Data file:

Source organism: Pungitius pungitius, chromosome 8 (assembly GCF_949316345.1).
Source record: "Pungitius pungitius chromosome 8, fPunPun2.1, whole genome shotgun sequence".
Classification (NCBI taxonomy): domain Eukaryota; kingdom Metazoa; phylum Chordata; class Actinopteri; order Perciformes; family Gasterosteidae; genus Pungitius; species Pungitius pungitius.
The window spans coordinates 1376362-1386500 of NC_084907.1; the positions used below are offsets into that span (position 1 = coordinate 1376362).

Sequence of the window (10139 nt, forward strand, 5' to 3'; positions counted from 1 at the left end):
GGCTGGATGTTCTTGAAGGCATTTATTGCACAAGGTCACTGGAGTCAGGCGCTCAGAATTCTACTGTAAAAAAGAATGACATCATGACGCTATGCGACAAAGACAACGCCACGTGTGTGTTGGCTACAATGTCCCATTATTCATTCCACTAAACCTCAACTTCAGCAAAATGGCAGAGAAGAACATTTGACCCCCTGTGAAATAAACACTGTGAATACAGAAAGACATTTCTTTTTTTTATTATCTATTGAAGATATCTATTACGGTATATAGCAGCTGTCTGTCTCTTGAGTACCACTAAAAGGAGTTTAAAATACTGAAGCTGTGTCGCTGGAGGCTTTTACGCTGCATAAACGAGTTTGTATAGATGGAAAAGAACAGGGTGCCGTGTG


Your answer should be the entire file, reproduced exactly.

Source organism: Pungitius pungitius, chromosome 8 (assembly GCF_949316345.1).
Source record: "Pungitius pungitius chromosome 8, fPunPun2.1, whole genome shotgun sequence".
Classification (NCBI taxonomy): domain Eukaryota; kingdom Metazoa; phylum Chordata; class Actinopteri; order Perciformes; family Gasterosteidae; genus Pungitius; species Pungitius pungitius.
The window spans coordinates 1376362-1386500 of NC_084907.1; the positions used below are offsets into that span (position 1 = coordinate 1376362).

Sequence of the window (10139 nt, forward strand, 5' to 3'; positions counted from 1 at the left end):
GGCTGGATGTTCTTGAAGGCATTTATTGCACAAGGTCACTGGAGTCAGGCGCTCAGAATTCTACTGTAAAAAAGAATGACATCATGACGCTATGCGACAAAGACAACGCCACGTGTGTGTTGGCTACAATGTCCCATTATTCATTCCACTAAACCTCAACTTCAGCAAAATGGCAGAGAAGAACATTTGACCCCCTGTGAAATAAACACTGTGAATACAGAAAGACATTTCTTTTTTTTATTATCTATTGAAGATATCTATTACGGTATATAGCAGCTGTCTGTCTCTTGAGTACCACTAAAAGGAGTTTAAAATACTGAAGCTGTGTCGCTGGAGGCTTTTACGCTGCATAAACGAGTTTGTATAGATGGAAAAGAACAGGGTGCCGTGTG